• The ambition of the Test of English as a Foreign Language (TOEFL) is to evaluate the English proficiency of people whose real language is not English.
  • The test was initially developed to measure the English proficiency of international students wanting to study at colleges and universities in the United States and Canada, and this continues to be its primary function.
  • A number of education institutions in other countries, as well as certain independent organizations, agencies, and foreign government, have also found the test scores helpful.
  • The TOEFL test is recommended for students at the eleventh-grade level or above.
  • TOEFL IBT measures reading, listening, speaking and writing skills and takes approximately four and half hours. It is given on computer 30-40 times a year at test centers throughout the world.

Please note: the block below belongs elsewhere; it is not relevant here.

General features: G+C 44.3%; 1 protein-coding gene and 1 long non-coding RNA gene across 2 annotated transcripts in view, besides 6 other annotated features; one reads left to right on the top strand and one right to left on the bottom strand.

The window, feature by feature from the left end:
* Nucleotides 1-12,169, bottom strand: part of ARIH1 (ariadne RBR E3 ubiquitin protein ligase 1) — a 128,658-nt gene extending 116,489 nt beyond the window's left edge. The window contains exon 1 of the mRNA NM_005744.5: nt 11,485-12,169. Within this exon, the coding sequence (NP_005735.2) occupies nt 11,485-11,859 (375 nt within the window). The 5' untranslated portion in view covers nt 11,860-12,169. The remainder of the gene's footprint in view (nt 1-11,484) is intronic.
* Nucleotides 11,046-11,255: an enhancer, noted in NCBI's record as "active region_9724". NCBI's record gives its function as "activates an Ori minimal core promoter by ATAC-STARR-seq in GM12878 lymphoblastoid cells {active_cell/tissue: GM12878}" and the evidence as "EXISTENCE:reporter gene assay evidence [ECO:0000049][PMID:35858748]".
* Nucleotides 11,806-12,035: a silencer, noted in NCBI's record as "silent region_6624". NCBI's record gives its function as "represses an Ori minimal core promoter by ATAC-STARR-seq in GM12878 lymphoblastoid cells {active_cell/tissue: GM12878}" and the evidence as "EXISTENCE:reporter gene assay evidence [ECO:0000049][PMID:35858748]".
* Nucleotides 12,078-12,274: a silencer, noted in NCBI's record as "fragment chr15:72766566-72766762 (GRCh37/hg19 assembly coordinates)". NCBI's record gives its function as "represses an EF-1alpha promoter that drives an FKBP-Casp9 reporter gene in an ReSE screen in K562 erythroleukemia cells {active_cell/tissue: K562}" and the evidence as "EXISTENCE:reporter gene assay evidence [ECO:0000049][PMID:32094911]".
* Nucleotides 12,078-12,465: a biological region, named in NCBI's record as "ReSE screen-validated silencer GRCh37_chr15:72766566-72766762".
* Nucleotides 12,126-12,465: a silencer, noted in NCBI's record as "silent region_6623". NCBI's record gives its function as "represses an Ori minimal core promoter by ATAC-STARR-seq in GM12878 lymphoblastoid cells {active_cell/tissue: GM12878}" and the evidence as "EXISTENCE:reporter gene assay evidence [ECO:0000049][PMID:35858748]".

• Internet-based testing makes it possible to score test-taker speech in the most efficient, standardized, and objective manner. Internet-based testing will make it possible to greatly increase the number of test centers, which is good for test takers.
  • Conversations in the Listening section are longer, but note-taking is allowed. In fact, note-taking is allowed throughout the whole test.
  • The speech in the listening material sounds more usual, and one lecture may use a British or Australian pronunciation. Also, there are new questions that measure understanding of a speaker's attitude, purpose and degree of certainty.
  • It tests all four language skills that are required for effective communication: Speaking, Listening, Writing and Reading.
  • It will be delivered via the Internet in secure test centers around the world. Some tasks require test takers to combine more than one skill.